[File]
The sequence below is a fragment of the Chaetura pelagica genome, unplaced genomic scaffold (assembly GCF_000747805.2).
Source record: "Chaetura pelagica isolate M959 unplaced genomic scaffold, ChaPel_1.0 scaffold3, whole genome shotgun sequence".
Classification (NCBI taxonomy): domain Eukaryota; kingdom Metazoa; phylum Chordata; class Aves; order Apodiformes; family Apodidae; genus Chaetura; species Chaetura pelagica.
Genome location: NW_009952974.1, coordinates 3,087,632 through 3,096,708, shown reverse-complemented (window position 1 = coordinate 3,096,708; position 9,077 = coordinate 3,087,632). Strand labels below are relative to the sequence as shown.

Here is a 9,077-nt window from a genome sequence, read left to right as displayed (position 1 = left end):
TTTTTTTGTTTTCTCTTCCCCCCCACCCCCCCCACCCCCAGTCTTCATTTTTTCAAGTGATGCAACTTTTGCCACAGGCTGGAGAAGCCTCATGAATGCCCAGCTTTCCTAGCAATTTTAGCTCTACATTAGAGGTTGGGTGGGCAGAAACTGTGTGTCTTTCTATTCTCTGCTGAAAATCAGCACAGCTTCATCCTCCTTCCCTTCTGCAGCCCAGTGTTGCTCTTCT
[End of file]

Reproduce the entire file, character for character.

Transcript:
The sequence below is a fragment of the Chaetura pelagica genome, unplaced genomic scaffold (assembly GCF_000747805.2).
Source record: "Chaetura pelagica isolate M959 unplaced genomic scaffold, ChaPel_1.0 scaffold3, whole genome shotgun sequence".
Classification (NCBI taxonomy): domain Eukaryota; kingdom Metazoa; phylum Chordata; class Aves; order Apodiformes; family Apodidae; genus Chaetura; species Chaetura pelagica.
Genome location: NW_009952974.1, coordinates 3,087,632 through 3,096,708, shown reverse-complemented (window position 1 = coordinate 3,096,708; position 9,077 = coordinate 3,087,632). Strand labels below are relative to the sequence as shown.

Here is a 9,077-nt window from a genome sequence, read left to right as displayed (position 1 = left end):
TTTTTTTGTTTTCTCTTCCCCCCCACCCCCCCCACCCCCAGTCTTCATTTTTTCAAGTGATGCAACTTTTGCCACAGGCTGGAGAAGCCTCATGAATGCCCAGCTTTCCTAGCAATTTTAGCTCTACATTAGAGGTTGGGTGGGCAGAAACTGTGTGTCTTTCTATTCTCTGCTGAAAATCAGCACAGCTTCATCCTCCTTCCCTTCTGCAGCCCAGTGTTGCTCTTCT